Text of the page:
*m*×

*m*and correlate it with a window of the same size corresponding to every feature point in image 2. The correlation matrix is as follow: where

*W*

_{1}and

*W*

_{2}are the windows of data from image 1 and 2 respectively which centres are the feature points.

*W*

_{1}should be also a window with normalised data

*r*= (

_{i}*y*−

_{i}*θ̂*) is the residual of the difference between what is actually observed,

*y*, and what is estimated,

_{i}*θ*̂. The robust standard deviation is based on the minimal median and multiplied by a finite correction factor for the case of normal errors: where

*n*is the number of points and

*p*is the dimension (p=1). This scale factor is then used to determine a weight

*k*for the

_{i}*i*th observation namely: The correspondences having

*k*= 0 are outliers and should not be further taken into account. The reader is refer to [13

_{i}13. P. J. Rousseeuw and A. M. Leroy, *Robust Regression and Outilier Detection* (John Wiley & Sons, 1987). [CrossRef]

**2. Non-linear optimisation.**Matrix

*ω*

^{*}, from Eq. (5), is computed as the solution of a nonlinear least squares problem.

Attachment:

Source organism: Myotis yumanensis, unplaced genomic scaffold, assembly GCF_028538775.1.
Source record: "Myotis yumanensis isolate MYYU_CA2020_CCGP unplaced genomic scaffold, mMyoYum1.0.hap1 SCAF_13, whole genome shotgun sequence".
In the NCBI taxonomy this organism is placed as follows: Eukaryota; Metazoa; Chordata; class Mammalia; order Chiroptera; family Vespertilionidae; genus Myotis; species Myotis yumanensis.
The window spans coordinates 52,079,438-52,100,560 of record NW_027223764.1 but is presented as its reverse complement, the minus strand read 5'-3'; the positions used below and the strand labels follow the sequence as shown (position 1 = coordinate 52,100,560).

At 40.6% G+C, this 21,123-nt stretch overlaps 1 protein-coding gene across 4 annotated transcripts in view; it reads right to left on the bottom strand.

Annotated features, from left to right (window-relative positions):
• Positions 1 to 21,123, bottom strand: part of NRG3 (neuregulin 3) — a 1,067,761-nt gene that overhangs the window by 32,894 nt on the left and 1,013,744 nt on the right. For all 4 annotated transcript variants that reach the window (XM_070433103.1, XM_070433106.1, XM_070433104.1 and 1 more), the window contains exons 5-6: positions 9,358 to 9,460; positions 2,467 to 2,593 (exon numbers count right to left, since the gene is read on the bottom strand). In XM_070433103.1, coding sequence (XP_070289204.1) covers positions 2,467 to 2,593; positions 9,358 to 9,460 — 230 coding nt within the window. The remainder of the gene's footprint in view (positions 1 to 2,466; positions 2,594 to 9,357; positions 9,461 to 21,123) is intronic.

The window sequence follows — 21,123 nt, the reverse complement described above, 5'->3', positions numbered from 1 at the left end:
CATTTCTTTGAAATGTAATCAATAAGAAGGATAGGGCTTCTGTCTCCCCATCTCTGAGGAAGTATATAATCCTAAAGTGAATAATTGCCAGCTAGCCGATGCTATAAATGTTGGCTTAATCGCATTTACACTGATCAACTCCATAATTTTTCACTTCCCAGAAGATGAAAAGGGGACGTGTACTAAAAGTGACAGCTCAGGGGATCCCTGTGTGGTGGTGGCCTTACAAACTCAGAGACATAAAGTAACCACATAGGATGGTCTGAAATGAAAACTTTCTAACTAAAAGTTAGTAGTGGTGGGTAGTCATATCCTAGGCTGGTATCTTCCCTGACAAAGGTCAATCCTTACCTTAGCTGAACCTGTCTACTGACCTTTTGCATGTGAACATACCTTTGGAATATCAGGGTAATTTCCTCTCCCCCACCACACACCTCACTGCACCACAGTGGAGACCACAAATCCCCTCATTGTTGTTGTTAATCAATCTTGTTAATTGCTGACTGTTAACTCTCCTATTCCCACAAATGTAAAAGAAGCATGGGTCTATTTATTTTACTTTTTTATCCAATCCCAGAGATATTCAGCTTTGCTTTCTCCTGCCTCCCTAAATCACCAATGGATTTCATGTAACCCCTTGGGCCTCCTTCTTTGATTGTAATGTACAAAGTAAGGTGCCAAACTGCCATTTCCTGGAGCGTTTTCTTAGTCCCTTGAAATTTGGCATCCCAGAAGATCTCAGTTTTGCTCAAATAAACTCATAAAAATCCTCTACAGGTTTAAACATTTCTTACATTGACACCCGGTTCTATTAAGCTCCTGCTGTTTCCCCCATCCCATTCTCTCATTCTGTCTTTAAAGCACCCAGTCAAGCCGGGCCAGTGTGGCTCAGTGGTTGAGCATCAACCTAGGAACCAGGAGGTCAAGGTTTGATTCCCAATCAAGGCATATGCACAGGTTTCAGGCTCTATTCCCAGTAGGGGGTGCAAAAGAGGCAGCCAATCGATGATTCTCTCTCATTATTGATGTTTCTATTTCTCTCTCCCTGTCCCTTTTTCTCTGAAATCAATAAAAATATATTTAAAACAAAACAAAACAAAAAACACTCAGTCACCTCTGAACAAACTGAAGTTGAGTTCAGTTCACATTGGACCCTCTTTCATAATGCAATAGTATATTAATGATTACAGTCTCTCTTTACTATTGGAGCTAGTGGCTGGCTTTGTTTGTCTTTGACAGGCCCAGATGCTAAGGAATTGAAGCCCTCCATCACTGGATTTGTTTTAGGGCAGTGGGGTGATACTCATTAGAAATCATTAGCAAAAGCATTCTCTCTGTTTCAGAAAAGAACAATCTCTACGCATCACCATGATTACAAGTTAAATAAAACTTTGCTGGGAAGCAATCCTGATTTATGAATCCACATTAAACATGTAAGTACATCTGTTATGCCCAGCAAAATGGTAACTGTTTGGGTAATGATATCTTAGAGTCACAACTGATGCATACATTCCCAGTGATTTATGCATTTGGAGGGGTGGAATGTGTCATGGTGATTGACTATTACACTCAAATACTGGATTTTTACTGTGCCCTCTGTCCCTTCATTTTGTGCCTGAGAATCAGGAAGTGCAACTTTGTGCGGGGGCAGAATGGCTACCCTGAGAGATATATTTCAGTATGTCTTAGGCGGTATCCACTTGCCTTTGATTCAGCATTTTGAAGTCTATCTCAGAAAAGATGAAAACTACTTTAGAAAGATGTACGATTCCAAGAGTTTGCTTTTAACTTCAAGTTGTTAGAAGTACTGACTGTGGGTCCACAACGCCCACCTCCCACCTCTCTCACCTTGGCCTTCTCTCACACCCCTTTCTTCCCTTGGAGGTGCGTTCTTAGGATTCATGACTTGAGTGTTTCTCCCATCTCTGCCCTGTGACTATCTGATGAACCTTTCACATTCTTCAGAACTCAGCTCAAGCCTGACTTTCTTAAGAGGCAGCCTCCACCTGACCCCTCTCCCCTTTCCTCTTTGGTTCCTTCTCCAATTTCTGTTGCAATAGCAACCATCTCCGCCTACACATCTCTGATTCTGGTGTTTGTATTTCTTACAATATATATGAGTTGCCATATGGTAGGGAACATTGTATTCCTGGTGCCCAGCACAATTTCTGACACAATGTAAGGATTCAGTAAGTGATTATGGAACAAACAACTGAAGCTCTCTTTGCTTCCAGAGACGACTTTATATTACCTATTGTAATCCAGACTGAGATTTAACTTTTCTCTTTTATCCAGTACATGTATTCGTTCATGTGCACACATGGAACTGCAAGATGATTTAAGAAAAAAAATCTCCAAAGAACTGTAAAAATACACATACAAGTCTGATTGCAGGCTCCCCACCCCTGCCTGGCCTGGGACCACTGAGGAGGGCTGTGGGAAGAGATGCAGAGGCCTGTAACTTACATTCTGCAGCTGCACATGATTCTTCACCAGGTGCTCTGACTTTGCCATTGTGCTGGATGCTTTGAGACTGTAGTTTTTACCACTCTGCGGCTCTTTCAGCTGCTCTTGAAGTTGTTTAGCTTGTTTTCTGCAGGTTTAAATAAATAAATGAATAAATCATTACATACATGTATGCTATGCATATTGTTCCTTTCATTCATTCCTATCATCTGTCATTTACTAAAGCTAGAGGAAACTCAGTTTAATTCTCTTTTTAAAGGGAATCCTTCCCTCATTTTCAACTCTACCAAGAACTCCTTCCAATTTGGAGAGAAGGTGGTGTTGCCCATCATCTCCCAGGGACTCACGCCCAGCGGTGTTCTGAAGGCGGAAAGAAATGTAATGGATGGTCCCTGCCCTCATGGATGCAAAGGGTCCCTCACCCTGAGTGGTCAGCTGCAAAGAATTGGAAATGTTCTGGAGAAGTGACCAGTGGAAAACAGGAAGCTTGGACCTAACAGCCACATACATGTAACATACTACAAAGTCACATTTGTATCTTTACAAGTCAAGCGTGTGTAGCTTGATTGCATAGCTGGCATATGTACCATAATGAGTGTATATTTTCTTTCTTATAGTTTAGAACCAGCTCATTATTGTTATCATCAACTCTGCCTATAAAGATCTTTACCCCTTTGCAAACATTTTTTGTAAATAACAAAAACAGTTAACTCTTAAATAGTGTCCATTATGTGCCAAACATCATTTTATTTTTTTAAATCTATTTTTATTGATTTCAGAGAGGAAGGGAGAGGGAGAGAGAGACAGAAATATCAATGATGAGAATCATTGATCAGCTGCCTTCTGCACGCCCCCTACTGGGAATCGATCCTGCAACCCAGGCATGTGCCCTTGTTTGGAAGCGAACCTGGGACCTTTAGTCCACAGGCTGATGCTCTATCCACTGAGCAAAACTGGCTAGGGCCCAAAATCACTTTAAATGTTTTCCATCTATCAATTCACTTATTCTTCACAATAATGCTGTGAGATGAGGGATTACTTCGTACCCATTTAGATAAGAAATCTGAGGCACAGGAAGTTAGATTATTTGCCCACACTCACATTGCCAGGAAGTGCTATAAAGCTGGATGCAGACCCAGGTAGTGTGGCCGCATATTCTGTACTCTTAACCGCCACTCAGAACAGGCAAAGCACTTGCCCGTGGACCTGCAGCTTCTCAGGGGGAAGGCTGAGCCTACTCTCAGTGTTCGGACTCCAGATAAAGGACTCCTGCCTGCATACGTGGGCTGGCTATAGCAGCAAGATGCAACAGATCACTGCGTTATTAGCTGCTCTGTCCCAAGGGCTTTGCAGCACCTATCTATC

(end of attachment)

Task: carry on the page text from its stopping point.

*π*(

_{ij}*S*,

_{F}*ω*

^{*}) denote the differences of ratios

*ij*and

*ω*

^{*}is computed as the solution of the non-linear least squares problem:

*S*is a vector formed by parameters from the SVD of

_{F}*F*. The method used to find

*F*is based on the one proposed in [14]. For a detailed description of this method please refer to [9]).

## 3. Blood vessel extraction

2. M. E. Martinez-Perez, A. D. Hughes, S. A. Thom, A. A. Bharath, and K. H. Parker, “Segmentation of blood vessels from red-free and fluorescein retinal images,” Med. Image Anal. **11**, 47–61 (2007). [CrossRef] [PubMed]

### 3.1. Analysis of binary images

1. M. E. Martinez-Perez, A. D. Hughes, A. V. Stanton, S. A. Thom, N. Chapman, A. A. Bharath, and K. H. Parker, “Retinal vascular tree morphology: A semi-automatic quantification,” IEEE Trans. Biomed. Eng. **49**, 912–917 (2002). [CrossRef]